Reflections of an East Coast Ski Racer

I never thought I’d be a sticker person. You know, one of those people that goes places and then clutters up their Hydro Flask bottle with paraphernalia. Then I went to New Hampshire for a ski racing competition as a coach. And someone insisted on handing me the Bruce the Moose sticker. I looked at Bruce, I looked at my plain grey bottle, and I threw my hands up, “Oh, what the heck.”

IMG_3512In the few months it’s been since then, I have 5 stickers on that banged up bottle. Yesterday I added a new one. Now I’m not only that weird puppy lady that insists on showing everyone six videos of Hogan biting his tail, but I’m that strange girl that carries around a bottle and tells you that you need to check out my latest addition.

In case I haven’t run in to you & you haven’t had the opportunity for me to insist on showing you: here it is.

 

 

I keep looking at that sticker and feeling this jolt of joy mixed with pride. Before you write me off as a total loony, let me go on. In less than a month, I’ll be moving from NJ to PA. Not for college, but as what some would call an “adult”. It’s a move that has no expiration date, return ticket. And so, it feels more permanent, perhaps even real. Because of this, I’ve been going through my stuff. That’s when I found it—my pink, oval sticker: “Real Girls SKICE”

Many of you, I’m sure, are thinking: Skice is not a word. Real girls do unreal things?

Now, I’m sure, many of you did not grow up as an East Coast Ski Racer (if you did, and you’re still not tracking, that’s okay too. My friend had to break it apart for me the first time I saw it, too. Some of us just need more time, right?). Anyway, I want to assure you, your judgement is fair. But, since you’ve given my words a slice of your day, let me—someone who has grown up ski racing on the East Coast—explain.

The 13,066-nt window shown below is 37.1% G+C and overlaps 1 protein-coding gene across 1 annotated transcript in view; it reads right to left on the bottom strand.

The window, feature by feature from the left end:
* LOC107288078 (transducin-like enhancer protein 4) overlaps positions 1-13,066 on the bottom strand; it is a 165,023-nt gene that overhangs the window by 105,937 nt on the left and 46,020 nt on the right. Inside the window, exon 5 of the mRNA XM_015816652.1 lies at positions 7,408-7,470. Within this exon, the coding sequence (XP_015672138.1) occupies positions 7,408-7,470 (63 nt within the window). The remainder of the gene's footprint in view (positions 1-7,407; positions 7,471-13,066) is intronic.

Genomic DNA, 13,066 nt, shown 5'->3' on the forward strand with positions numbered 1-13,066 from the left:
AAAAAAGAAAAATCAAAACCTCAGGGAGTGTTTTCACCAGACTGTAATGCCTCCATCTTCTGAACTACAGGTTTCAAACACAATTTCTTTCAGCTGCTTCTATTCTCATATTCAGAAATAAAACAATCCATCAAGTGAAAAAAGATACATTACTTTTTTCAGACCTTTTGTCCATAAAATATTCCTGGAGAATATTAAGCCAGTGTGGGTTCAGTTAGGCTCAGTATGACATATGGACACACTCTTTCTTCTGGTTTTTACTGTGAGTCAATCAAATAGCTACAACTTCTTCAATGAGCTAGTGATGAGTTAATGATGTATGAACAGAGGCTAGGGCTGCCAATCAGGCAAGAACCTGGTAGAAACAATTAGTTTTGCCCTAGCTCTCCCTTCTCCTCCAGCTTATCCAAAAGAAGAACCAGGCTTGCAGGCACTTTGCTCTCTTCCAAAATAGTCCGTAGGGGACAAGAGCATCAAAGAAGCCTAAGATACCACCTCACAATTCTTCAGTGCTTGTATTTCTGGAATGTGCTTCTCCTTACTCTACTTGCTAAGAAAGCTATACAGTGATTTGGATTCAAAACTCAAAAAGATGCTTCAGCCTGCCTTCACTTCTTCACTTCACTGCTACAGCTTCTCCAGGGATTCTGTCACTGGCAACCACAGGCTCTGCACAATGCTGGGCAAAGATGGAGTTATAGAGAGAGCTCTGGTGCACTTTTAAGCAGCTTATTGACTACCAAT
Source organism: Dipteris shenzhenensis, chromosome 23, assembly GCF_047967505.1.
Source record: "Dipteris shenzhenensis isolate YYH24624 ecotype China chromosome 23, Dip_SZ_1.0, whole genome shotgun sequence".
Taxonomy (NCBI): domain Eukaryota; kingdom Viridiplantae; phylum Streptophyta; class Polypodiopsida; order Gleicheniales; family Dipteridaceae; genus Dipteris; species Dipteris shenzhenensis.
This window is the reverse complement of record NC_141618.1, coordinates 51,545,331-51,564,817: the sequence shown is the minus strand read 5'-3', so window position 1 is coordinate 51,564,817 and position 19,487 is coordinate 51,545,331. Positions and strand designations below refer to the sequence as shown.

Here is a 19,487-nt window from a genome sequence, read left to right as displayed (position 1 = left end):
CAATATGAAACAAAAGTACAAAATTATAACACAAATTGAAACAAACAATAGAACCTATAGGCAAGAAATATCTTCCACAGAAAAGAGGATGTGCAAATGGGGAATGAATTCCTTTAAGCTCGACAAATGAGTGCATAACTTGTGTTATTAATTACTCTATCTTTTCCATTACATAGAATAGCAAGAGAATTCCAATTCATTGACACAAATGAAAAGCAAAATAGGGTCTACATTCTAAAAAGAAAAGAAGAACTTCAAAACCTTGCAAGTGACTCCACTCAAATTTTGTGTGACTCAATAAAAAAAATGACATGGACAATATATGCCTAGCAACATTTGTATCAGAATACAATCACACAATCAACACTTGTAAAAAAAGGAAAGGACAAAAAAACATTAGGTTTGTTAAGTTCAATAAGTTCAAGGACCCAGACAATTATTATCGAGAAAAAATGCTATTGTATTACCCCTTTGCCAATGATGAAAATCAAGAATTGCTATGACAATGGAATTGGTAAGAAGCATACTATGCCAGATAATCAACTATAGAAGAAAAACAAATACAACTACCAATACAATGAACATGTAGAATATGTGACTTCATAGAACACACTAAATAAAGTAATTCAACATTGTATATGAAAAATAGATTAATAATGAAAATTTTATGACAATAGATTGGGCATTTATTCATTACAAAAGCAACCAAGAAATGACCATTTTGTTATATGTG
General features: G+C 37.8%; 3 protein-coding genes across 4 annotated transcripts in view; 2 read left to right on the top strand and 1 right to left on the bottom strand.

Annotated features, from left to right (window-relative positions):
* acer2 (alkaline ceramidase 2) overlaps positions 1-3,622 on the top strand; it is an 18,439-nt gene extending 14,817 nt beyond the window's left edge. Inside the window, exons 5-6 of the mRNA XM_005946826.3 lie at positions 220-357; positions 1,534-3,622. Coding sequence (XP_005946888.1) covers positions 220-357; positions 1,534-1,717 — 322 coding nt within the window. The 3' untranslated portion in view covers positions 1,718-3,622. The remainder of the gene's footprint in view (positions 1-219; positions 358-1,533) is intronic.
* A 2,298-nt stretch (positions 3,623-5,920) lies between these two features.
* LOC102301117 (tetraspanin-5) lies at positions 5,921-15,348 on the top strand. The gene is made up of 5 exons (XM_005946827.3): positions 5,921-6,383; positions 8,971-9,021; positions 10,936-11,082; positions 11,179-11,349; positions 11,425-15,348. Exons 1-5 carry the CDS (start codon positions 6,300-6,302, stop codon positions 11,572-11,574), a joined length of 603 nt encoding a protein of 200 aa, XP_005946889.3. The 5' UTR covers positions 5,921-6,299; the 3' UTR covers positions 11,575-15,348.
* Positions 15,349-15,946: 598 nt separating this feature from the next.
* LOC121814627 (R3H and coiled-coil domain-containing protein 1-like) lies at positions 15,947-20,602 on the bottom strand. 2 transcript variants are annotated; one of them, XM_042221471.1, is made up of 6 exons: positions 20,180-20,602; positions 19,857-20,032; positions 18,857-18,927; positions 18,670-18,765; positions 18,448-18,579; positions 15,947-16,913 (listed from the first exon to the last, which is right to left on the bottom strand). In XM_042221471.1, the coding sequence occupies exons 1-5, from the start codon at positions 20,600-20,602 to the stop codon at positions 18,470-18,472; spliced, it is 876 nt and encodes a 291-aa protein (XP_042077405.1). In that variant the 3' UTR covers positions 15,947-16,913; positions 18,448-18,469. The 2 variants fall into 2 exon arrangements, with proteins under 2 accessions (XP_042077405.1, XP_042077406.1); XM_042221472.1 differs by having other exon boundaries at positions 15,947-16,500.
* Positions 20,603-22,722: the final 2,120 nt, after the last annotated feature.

It actually reads: Real Girls SKI ICE. They just did that creative thing of putting two words together into one so that some people will be confused and others will go—wow, that’s a clever, true statement.

There’s this thing about growing up as an East Coast Ski Racer—your mountains are tinier, your snow faker, and your seasons shorter. The fake snow isn’t the fresh pow-pow of the West. We don’t get that knee-deep stuff you practically float on. I’ve grown up on the ice. If the edges of your skis aren’t carving, you are slowing yourself down skidding each turn. Carving isn’t that easy—you have to pressure your boots to engage the tips of the ski, cause the flex that allows for the edge to cut the ice. Ice isn’t as forgiving as powder. It requires precision. The difficulty makes you fight to be stronger, faster. The racers that make it big, they’ll tell you the ice is the ideal condition to get the job done.

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I grew up learning to not be afraid of the ice. But to see it as an opportunity to progress. As a means to be faster. Ice reveals your mistakes. Looking at my pink sticker, I’m smiling; because I grew up learning my mistakes lead me to a place of greater strength.